Up Paintbrush Canyon
For a flat mile, the trail goes along the shores of String Lake until it crosses the outlet of Leigh Lake and begins to climb at a moderate grade to the Paintbrush Canyon Trail at 1.6 miles from the trailhead. The trail stays mostly gentle until it enters the Lower Paintbrush camping zone. Views will start opening up, and sightings of elk and moose are common. Wildflowers are everywhere. Not shocking is the observation that paintbrush grows in abundance, but the canyon also teems with columbines, monkeyflowers, and many other species.
At about 5.7 miles, the trail splits. The left fork keeps climbing up the canyon, but the right fork leads for 0.5 miles to Holly Lake, which is at 9400’, close to timberline, and right beneath Mount Woodring. It is worth going by the lake, and the right fork, although a little more popular, is also a little shorter than the left one.
The trails rejoin at about 9700’, and Paintbrush Divide is a little over a mile away. The canyon opens up, and though you are not truly above treeline yet, you will see only small stands of trees now, and although the high, bare ridges and peaks dominate the scenery, take time to notice the appearance and abundance of alpine wildflowers. The last few switchbacks to the divide are the steepest part of the trail, and there will probably be snowbanks to cross. Rangers often issue an ice-axe advisory through mid-July, so check on conditions the day before by stopping at a ranger station (the closest one is at Jenny Lake, and the rangers there are the park’s most knowledgeable about trail and climbing conditions).
To the Top
Seen from Paintbrush Divide, Mount Fryxell rules the skyline to the east. Notice the large snowfield on its northern face and at its base and examine the possibilities for climbing.
#1— The easiest way, in technical terms, is to descend to the bottom of the snowfield and then ascend along its and the mountain’s left sides. This is a route on loose talus and is easily kept at Class 2. If you like scrambling a lot more than talus slogs, save this route for the descent.
#2—If you remembered your ice axe, climb the snowfield (about 300 vertical feet, moderate in the middle, steep near the top) to its upper end and then follow Class 2 or 3 rock to the summit. I used this as my descent route. Warning: the top of the snowfield is steep, and a glissade from it will get you going very fast very quickly, so make sure you really know how to use an ice axe. Don’t use this spot as a place to learn; the result may be sailing off a cliff into Upper Paintbrush Canyon.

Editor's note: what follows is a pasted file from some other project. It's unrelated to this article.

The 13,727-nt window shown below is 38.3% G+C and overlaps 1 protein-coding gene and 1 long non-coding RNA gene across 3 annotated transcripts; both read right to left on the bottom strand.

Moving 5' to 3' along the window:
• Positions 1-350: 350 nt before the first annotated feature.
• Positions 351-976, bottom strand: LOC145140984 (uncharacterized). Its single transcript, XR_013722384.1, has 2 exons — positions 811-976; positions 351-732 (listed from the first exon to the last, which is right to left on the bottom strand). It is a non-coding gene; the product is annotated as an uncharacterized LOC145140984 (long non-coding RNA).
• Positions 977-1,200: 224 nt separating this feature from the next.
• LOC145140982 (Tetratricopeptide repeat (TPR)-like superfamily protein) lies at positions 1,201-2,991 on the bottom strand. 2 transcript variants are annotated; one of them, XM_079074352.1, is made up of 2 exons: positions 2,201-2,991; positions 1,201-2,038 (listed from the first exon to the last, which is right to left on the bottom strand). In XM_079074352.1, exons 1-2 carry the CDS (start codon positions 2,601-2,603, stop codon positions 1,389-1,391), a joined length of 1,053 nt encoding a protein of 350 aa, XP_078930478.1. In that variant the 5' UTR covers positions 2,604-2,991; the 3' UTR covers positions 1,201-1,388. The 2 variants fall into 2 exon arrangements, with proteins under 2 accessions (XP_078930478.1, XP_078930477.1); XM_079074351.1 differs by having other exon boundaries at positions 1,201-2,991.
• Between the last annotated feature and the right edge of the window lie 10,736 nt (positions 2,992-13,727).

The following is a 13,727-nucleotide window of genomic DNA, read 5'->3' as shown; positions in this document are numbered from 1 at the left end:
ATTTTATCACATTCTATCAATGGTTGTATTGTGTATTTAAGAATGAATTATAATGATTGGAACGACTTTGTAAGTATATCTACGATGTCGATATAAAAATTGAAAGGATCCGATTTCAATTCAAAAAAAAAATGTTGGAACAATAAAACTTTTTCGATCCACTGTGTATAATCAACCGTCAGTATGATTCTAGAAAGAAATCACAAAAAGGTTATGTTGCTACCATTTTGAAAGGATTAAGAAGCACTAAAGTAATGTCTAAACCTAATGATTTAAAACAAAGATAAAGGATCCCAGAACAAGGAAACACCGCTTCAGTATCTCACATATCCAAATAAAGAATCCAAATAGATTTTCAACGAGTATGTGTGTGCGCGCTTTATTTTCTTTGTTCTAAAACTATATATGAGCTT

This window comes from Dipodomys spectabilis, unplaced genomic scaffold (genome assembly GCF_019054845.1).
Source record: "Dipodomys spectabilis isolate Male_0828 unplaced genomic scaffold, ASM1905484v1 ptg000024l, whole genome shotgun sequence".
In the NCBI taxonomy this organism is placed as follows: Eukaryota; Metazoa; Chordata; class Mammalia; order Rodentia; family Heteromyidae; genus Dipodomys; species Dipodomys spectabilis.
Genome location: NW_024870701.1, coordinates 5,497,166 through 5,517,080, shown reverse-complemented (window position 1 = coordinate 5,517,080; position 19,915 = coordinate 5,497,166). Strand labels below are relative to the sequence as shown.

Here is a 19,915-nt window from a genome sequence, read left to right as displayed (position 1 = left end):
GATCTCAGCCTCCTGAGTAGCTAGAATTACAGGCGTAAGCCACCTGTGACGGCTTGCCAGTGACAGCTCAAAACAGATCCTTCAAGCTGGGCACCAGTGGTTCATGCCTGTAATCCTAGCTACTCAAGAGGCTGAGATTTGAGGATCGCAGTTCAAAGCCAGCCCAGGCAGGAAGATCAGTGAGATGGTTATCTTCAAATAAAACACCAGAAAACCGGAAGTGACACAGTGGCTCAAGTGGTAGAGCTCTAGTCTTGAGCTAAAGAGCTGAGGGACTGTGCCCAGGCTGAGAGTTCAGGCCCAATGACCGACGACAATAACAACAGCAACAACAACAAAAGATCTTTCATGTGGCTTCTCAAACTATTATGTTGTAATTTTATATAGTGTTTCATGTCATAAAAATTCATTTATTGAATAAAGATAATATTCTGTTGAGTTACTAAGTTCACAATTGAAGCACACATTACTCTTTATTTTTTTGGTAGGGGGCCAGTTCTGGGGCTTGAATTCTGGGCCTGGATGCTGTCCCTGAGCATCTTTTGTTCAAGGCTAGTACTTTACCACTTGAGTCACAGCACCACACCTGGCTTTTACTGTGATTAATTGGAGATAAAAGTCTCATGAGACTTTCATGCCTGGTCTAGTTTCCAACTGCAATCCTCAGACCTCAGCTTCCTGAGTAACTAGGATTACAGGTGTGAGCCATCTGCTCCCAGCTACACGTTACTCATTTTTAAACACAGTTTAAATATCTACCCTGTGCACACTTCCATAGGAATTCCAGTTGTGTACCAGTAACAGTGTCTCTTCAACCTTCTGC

#3—This is the way I climbed up. I chose it because the climbing looked more challenging and fun that way. It was both. Approach the right side of the mountain by crossing boulders and talus to the right of the snowfield. An advantage of this route, even though it is harder than #1, is that you do not have to give back and then regain any elevation. Once at the little saddle between Mount Fryxell and the smaller summit between it and Paintbrush Divide, start climbing the ridge. If you drift right, you will have loose rock and run into serious exposure; the climbing here is technically easy but dangerous in reality. Keeping directly on the ridge or just to its left is the way to go. The climbing here is mostly a sustained Class 3 scramble until you are level with the upper edge of the snowfield, but I did run into one short Class 5 section that involved a very tight chimney (I had to drop my pack and pull it up after I was through); going by other technical routes I have done, I would put this spot at 5.2, though some might argue that its short length (about 15’) makes it a tricky Class 4. This part of the ridge, although harder than the other side, was more appealing to me because it did not involve much bad exposure, but it still merited respect and care. If any Class 5 spot puts you off, just go back down a few feet and look for another way. Remember that if you have an ice axe, you can always exit onto the snowfield and climb that way to the easier ground above. In fact, just for fun and to justify my having carried an ice axe with me, I did leave the rocks and climbed about 100’ of snow to the upper end of the snowfield.